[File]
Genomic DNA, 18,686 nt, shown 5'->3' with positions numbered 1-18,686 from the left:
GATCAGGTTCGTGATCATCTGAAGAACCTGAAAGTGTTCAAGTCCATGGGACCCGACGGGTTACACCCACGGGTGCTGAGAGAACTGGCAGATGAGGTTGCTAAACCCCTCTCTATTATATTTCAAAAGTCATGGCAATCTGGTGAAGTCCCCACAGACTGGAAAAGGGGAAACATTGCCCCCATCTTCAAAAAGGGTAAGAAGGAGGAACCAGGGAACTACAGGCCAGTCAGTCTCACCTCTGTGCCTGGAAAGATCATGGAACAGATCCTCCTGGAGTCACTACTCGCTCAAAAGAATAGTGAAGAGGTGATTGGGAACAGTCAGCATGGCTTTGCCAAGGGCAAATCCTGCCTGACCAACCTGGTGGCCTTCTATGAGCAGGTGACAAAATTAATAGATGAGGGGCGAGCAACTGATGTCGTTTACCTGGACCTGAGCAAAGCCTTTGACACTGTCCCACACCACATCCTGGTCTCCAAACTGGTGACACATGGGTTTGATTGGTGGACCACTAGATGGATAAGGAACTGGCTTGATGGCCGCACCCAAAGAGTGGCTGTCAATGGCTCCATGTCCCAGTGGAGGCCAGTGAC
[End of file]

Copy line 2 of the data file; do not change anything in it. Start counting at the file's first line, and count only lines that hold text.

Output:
GATCAGGTTCGTGATCATCTGAAGAACCTGAAAGTGTTCAAGTCCATGGGACCCGACGGGTTACACCCACGGGTGCTGAGAGAACTGGCAGATGAGGTTGCTAAACCCCTCTCTATTATATTTCAAAAGTCATGGCAATCTGGTGAAGTCCCCACAGACTGGAAAAGGGGAAACATTGCCCCCATCTTCAAAAAGGGTAAGAAGGAGGAACCAGGGAACTACAGGCCAGTCAGTCTCACCTCTGTGCCTGGAAAGATCATGGAACAGATCCTCCTGGAGTCACTACTCGCTCAAAAGAATAGTGAAGAGGTGATTGGGAACAGTCAGCATGGCTTTGCCAAGGGCAAATCCTGCCTGACCAACCTGGTGGCCTTCTATGAGCAGGTGACAAAATTAATAGATGAGGGGCGAGCAACTGATGTCGTTTACCTGGACCTGAGCAAAGCCTTTGACACTGTCCCACACCACATCCTGGTCTCCAAACTGGTGACACATGGGTTTGATTGGTGGACCACTAGATGGATAAGGAACTGGCTTGATGGCCGCACCCAAAGAGTGGCTGTCAATGGCTCCATGTCCCAGTGGAGGCCAGTGAC